A federal grand jury indicted the former CEO of Massey Energy Thursday relating to a 2010 West Virginia mine explosion that killed 29 workers.
Don Blankenship was indicted on several charges pertaining to violations of mine safety and health standards at the Upper Big Branch Mine in the lead up to an April 5, 2010 explosion that killed all but two of the 31 coal miners at the site. According to the Associated Press, the indictment alleges that Blankenship, as CEO of the company that oversaw the mine, was “part of a conspiracy to provide advance warning of federal mine safety inspections, allowing mine bosses to conceal and cover up safety violations.”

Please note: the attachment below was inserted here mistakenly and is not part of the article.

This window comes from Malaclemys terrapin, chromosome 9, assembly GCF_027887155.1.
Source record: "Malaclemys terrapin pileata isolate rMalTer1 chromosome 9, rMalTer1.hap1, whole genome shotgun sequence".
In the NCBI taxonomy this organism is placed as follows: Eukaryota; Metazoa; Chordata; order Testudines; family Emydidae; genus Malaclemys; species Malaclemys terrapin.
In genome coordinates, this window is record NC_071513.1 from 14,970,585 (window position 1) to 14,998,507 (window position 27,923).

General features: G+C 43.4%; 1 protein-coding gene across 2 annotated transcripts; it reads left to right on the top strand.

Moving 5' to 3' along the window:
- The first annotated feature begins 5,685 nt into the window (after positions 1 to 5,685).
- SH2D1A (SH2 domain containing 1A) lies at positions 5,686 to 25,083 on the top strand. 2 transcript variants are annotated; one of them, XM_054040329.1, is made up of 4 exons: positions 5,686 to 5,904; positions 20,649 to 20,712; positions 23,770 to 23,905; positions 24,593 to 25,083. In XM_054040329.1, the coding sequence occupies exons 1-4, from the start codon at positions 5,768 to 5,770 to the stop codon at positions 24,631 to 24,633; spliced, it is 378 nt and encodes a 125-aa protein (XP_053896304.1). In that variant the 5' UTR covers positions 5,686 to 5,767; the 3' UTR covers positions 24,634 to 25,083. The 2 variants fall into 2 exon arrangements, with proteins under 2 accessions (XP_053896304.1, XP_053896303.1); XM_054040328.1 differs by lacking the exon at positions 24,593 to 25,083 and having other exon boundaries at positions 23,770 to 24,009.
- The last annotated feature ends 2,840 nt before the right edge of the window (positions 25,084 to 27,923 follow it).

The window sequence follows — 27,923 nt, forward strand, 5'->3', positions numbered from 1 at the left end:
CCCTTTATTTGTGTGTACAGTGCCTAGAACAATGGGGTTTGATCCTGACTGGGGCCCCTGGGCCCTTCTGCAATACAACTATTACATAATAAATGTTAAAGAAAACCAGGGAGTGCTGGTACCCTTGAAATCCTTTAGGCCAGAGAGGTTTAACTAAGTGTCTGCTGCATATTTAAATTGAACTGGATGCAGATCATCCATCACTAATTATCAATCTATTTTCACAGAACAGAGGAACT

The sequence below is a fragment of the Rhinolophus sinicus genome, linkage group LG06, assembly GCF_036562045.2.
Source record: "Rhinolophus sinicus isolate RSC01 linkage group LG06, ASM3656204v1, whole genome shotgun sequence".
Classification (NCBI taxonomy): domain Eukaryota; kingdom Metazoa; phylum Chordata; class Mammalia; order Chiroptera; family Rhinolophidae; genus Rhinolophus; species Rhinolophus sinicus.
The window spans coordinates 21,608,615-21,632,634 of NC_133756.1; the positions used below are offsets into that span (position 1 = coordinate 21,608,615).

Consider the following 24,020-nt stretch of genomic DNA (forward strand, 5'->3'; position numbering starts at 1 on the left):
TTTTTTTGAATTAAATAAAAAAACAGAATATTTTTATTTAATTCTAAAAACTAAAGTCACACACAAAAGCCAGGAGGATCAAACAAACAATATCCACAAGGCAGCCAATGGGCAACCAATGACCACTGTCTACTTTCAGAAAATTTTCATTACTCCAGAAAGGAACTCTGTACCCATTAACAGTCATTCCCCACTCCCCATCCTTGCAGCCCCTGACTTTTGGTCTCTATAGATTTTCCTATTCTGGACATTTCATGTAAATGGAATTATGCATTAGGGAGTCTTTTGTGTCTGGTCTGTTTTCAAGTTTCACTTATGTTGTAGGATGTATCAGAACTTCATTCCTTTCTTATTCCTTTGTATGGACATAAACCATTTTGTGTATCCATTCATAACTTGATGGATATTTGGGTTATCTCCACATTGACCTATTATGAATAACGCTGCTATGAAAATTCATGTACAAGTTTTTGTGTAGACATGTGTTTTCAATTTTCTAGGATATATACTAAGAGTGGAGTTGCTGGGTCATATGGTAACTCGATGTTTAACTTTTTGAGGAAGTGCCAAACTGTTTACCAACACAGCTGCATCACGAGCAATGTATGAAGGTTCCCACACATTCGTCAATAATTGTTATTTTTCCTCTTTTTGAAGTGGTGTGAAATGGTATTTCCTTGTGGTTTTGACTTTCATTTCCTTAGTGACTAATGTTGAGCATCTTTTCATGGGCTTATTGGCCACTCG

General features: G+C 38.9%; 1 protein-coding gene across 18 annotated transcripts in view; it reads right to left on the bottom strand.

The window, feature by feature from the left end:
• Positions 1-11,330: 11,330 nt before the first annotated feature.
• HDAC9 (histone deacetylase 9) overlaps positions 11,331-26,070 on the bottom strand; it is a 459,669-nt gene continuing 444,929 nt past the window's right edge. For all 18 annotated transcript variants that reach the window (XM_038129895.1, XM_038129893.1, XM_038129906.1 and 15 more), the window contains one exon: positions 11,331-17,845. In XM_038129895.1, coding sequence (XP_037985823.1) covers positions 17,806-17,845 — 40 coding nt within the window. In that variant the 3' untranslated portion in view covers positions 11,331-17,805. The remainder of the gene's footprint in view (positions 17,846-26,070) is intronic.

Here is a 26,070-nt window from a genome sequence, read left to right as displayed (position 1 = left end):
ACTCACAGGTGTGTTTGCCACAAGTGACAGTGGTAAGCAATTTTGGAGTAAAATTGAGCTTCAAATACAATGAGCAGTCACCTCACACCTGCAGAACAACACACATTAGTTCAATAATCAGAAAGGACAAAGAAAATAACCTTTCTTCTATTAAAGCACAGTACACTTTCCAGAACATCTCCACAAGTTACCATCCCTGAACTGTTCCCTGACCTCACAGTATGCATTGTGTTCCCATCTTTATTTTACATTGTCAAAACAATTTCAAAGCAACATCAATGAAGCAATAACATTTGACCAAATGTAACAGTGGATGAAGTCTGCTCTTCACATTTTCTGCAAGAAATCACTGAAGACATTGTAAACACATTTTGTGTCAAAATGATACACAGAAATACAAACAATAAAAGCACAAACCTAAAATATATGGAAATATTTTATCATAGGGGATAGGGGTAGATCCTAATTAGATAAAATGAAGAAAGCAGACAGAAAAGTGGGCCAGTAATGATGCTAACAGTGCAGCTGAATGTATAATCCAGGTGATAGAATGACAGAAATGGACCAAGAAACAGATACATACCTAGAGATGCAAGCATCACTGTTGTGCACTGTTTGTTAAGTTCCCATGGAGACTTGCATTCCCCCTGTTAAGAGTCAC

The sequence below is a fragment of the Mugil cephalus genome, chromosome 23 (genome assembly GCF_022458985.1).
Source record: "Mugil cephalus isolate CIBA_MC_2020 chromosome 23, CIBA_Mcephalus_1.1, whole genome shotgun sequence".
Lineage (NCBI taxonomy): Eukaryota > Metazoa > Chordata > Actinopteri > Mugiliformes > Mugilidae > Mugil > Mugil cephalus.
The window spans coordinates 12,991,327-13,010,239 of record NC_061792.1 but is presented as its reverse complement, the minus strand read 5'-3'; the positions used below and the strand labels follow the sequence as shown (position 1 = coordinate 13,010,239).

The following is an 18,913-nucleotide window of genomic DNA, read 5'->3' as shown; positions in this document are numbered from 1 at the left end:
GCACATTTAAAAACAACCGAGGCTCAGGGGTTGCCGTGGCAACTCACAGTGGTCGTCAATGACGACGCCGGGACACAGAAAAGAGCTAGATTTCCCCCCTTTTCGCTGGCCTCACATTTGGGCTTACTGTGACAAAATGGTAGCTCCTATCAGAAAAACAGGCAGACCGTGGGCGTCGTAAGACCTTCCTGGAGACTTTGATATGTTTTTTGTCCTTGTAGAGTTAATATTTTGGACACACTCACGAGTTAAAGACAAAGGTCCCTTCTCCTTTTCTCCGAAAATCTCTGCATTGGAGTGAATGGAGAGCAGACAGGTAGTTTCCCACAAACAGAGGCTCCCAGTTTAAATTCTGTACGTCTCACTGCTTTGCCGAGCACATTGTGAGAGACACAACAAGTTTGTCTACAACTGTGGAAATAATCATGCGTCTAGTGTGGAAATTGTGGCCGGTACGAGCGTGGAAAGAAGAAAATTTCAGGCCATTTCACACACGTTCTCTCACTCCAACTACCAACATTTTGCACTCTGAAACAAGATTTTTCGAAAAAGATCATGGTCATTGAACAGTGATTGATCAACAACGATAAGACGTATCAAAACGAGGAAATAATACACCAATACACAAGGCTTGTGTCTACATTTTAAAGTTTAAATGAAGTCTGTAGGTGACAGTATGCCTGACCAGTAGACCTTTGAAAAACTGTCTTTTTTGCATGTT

A report published in May 2011 by the Mine Safety and Health Administration said that inspectors flagged numerous violations in the years before the explosion. “Inspectors spent 1,854 hours at the mine in 2009, nearly twice the time as in 2007,” the report stated. “During 2009, they wrote 515 citations and orders for safety violations, including 48 withdrawal orders for repeated significant and substantial (S&S) violations.”
The report attributed the explosion to a methane ignition, “which led to a methane explosion and then transitioned into a coal dust explosion.” The ignition resulted in a fire that miners were unable to put out due to broken water sprayers.
If convicted, Blankenship can face up to 31 years in prison.